This luminous seascape by Willard Metcalf depicts the harbor of picturesque and storied Gloucester, Massachusetts, a popular destination for many American artists throughout the nineteenth century. Metcalf’s generally light palette and broken, but controlled brush marks reveal his study of French Impressionism, which was enhanced by visits to Giverny, France, home of Claude Monet. Adapting Impressionist techniques, the artist rendered shapes through his composition rather flatly, resembling interlocking puzzle pieces. Gloucester Harbor received a prominent award in 1896. Metcalf’s achievement was one of numerous signs late in the century that audiences had grown to prefer scenes of pleasing, familiar environs over grandiose landscape paintings, such as those produced by the members of the Hudson River School.
Later, as one of “The Ten,” a group of American artists who seceded from the Society of American Artists in 1897, Willard Metcalf would famously reject the academic style of painting, preferring to work from observation to capture the temporality of landscape. As the emphasis on light and expressive brush marks in this view of Gloucester Harbor—which received the Webb Prize at the Society’s 1895 exhibition—already suggest, Metcalf studied works by the French Impressionists, and was deeply influenced by his visits to Giverny, France. Yet Metcalf never sought to stray into the abstraction of color and form of his contemporary Monet. Metcalf described the pursuit of painting as “something that will make … wandering souls stop and look … think of beautiful things, and so perhaps [enjoy] happiness.”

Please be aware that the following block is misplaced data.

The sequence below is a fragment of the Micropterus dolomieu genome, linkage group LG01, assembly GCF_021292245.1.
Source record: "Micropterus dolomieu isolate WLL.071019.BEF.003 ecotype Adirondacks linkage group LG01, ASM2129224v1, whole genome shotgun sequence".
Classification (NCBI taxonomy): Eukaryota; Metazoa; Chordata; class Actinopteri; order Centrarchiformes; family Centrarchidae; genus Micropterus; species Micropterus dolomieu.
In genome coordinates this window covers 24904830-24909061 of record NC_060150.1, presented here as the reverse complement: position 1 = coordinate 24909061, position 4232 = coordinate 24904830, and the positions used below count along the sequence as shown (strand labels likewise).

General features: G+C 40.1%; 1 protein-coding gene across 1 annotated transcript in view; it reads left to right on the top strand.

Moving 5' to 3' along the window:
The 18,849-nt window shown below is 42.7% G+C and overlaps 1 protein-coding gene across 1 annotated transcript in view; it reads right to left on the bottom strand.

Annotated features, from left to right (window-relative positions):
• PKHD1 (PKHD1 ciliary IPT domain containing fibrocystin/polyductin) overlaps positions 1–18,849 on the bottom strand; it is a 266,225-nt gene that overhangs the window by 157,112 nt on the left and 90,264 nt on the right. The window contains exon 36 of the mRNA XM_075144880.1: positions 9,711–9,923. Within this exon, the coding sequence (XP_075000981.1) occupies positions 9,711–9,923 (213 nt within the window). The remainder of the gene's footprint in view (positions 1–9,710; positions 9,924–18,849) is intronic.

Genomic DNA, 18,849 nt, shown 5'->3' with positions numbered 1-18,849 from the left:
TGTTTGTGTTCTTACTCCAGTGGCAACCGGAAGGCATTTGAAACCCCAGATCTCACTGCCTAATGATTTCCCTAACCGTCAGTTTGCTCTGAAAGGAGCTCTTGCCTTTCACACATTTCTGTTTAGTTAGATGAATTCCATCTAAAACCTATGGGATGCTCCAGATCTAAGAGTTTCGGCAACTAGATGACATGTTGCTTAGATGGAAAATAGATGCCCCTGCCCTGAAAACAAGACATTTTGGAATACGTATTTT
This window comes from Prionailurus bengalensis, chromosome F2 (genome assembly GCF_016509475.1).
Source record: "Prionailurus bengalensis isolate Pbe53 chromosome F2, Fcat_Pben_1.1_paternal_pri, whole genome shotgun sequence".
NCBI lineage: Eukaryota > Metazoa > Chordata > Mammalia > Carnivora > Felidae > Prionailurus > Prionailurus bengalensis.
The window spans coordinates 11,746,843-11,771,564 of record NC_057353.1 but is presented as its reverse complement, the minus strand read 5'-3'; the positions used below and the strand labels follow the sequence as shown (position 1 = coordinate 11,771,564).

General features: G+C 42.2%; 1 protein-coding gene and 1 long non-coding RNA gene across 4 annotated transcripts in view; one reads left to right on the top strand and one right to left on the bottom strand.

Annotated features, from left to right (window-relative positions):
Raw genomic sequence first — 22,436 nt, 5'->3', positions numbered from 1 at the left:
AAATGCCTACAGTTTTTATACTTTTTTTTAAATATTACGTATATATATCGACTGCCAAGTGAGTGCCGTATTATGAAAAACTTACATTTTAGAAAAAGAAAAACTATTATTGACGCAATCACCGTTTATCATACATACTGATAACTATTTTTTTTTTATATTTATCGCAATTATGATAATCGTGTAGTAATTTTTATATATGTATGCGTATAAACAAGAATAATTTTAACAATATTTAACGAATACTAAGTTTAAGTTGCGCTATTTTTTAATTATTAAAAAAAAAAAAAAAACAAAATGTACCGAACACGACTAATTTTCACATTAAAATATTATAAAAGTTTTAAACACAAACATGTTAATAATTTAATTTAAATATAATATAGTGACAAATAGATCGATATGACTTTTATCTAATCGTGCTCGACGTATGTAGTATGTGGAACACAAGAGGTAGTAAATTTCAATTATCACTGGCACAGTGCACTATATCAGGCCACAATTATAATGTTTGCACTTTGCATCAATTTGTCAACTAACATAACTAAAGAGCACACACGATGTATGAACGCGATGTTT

Sierra Cobb, Class of 2008
In this 1895 depiction of Gloucester, Massachusetts, the American Impressionist painter Willard Metcalf crafted an idyllic view of what was then the largest fishing port in the world. This celebrated painting came to Amherst as a gift from George D. Pratt, Class of 1893. A son of Standard Oil magnate Charles Pratt, George D. Pratt became president of the Long Island Rail Road and a trustee of Amherst College; his generous gifts of more than 150 paintings, sculptures, textiles, and prints from many cultures helped to lay the foundations of the Mead’s wide-ranging collection.
EEB, 2008: 1821 Society brochure
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